Strain Induced Photoluminescence Shift in Quantum Dot Molecules
Mentor: Joshua Casara, Andrew Jacobs, Professor Michael Scheibner (Physics)
Although quantum mechanics has been around for nearly a century, we have only just begun to utilize it as a tool for building useful devices. The goal of our project is to utilize these properties like discrete energies and spin in a quantum mechanical device to measure something on the human scale with what we are calling the Gravity Spin Probe system (GraSP). The purpose of GraSP is to use the gravity field produced by heavy materials to act on a mechanical resonator, producing a measurable signal; the field will pull on a test mass deforming the system, effectively weighing the sample even without touching it. Quantum Dot Molecules (QDMs); solid state coupled quantum dot systems, are highly sensitive to strain and could be used to measure this extremely small deformation. Because of their size, QDMs show discrete energy states that are highly dependent on crystal properties, including lattice composition, geometry, strain, etc. Using an excitation laser, we can probe these energy states to detect changes in these properties. Our goal in this stage of the project is the fabrication of an atomic force microscope to introduce highly localized strain into QDM samples. We then use photoluminescence spectroscopy to measure the changes in the energy states caused by this deformation. If successful, this technology would enable not only quantum-enhanced motion sensing via the device proposed, but would pave the way for the use of coherent spin and phonon measurements to quantum-enhance other technologies ranging from medical diagnostics to geosurveying.
Polarization Dynamics in Fiber Optical Parametric Oscillator (FOPO)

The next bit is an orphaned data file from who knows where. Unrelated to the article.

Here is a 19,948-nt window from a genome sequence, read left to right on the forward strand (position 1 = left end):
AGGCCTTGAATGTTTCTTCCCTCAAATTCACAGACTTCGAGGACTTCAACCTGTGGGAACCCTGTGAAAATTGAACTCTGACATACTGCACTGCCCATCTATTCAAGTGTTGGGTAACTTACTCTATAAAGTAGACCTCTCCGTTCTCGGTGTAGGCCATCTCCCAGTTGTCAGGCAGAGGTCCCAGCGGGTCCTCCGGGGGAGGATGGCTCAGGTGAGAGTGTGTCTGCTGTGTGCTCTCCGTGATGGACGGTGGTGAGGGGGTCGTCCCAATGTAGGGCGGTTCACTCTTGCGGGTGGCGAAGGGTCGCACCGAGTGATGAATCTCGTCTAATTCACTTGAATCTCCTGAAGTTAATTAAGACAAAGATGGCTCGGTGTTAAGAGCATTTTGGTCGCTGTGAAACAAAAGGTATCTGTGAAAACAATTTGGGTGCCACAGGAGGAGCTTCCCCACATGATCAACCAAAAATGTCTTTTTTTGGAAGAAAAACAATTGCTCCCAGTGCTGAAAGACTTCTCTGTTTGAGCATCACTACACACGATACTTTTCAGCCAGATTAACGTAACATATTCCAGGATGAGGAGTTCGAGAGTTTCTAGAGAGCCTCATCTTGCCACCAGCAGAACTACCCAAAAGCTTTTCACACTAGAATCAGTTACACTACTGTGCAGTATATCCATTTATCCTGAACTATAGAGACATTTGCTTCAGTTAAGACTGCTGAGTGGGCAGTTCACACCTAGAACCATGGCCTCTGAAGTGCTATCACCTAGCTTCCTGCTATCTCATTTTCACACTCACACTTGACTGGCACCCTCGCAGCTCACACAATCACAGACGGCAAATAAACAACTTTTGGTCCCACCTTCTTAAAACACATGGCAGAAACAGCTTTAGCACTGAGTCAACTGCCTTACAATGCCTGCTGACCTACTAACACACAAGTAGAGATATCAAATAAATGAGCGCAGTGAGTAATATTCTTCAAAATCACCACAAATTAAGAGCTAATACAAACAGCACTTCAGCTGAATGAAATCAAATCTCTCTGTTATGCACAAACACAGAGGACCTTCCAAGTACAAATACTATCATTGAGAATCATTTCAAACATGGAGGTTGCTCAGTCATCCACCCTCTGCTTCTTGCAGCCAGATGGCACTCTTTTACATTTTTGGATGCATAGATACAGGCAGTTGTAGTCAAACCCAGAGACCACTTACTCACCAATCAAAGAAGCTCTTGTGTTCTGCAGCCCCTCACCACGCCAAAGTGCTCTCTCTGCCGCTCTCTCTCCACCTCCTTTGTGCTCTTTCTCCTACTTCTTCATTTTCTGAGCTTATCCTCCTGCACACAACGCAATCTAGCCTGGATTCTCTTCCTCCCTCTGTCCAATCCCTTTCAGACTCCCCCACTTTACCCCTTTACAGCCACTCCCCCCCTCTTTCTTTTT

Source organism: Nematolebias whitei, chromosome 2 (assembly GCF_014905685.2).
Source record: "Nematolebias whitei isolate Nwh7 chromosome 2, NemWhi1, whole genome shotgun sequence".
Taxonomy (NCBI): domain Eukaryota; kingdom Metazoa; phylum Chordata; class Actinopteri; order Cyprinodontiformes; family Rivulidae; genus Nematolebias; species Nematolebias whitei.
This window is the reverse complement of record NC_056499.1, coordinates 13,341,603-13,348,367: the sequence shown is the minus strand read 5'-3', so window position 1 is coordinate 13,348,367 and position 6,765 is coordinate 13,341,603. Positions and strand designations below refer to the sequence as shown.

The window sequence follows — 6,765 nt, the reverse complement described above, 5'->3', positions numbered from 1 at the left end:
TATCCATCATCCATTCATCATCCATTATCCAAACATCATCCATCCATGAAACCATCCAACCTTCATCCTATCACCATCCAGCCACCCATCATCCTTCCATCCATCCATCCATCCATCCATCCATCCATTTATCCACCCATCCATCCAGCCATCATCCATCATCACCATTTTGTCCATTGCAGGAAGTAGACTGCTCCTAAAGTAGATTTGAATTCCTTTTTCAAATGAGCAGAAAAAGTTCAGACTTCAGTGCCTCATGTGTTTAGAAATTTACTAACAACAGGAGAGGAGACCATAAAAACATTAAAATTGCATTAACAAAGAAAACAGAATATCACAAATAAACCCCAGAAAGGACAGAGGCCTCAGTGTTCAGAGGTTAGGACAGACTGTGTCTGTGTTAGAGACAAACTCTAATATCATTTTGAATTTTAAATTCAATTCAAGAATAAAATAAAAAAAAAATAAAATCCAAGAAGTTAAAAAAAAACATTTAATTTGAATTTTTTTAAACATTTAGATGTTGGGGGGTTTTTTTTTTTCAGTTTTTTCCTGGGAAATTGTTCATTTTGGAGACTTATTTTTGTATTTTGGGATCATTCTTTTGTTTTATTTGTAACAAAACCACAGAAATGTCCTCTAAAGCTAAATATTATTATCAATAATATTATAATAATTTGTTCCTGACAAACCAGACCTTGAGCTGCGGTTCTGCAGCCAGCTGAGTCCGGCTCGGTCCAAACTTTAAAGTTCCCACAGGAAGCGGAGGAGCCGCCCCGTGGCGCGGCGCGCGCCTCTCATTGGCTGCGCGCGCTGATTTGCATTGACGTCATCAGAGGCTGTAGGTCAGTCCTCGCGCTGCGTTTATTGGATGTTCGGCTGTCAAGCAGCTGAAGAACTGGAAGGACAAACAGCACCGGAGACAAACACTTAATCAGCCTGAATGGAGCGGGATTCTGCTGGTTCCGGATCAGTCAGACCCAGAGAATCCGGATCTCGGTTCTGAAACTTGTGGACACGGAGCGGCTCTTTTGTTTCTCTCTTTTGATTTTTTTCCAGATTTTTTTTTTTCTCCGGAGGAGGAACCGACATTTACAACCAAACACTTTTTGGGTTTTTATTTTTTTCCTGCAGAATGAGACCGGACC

Mentor: Professor Jay E. Sharping (Physics)
Optical Parametric Oscillators, OPOs, combined with solid-state lasers are the current state-of-the-art for generating wavelength short-pulsed laser radiation. New efforts are being made to replace optical crystals in OPOs because of the fiber OPOs performance in terms of wavelength tunability and spatial mode profile, as well as the packaging advantages of flexible optical fibers. These features are particularly important for advanced, nonlinear-optical microscopy. One major obstacle is to increase the output power of fiber OPOs to a level suitable for microscopy. Previews experimental results with fiber OPOs indicate that the variation of light’s polarization state within the fiber OPO impacts output power. We aim to quantify the impact of variations in polarization within silica (SiO2) microstructure fibers on the nonlinear-optical phase shift in a single pass. We measured spectral broadening due to self-phase modulation (SPM) for fixed average power and for various polarization states, and compared these results with simulation results. We conclude that polarization dynamics have a negligible effect on the nonlinear phase shift, Φ = γPpeakLfiber, in a single pass.
CSU Long Beach
Winner of the AiMM 2015 Research Travel Award
Employing Alkene Cross-Metathesis Reactions for the Synthesis of Organosilane-Functionalized Silica Surfaces
Mentor: Professor Ben Stokes (Chemistry)
Hydrophobin proteins, which are produced by fungi, have unique surface-attractive properties, including an affinity for hydrophobic surfaces. These properties could make them useful in drug delivery systems, but their absorption to hydrophobic surfaces is not well understood. In order to advance in this area, the synthesis of a variety of model hydrophobic surfaces is necessary. As such, we have synthesized monounsaturated organosilane-functionalized silica surfaces via cross metathesis of terminal alkenes. We have applied cross-metathesis reactions to surface functionalization in two complementary ways. Initially, we focused on metathesizing a terminal alkene hydrocarbon and an alkene-terminated trichlorosilane prior to surface immobilization. Later, we cross-metathesized terminal alkene hydrocarbons directly onto an alkene-terminated surface. We have characterized the functionalized surfaces by measuring the surface tension of water droplets in contact with them. These surfaces will be used to study their interactions with hydrophobin proteins.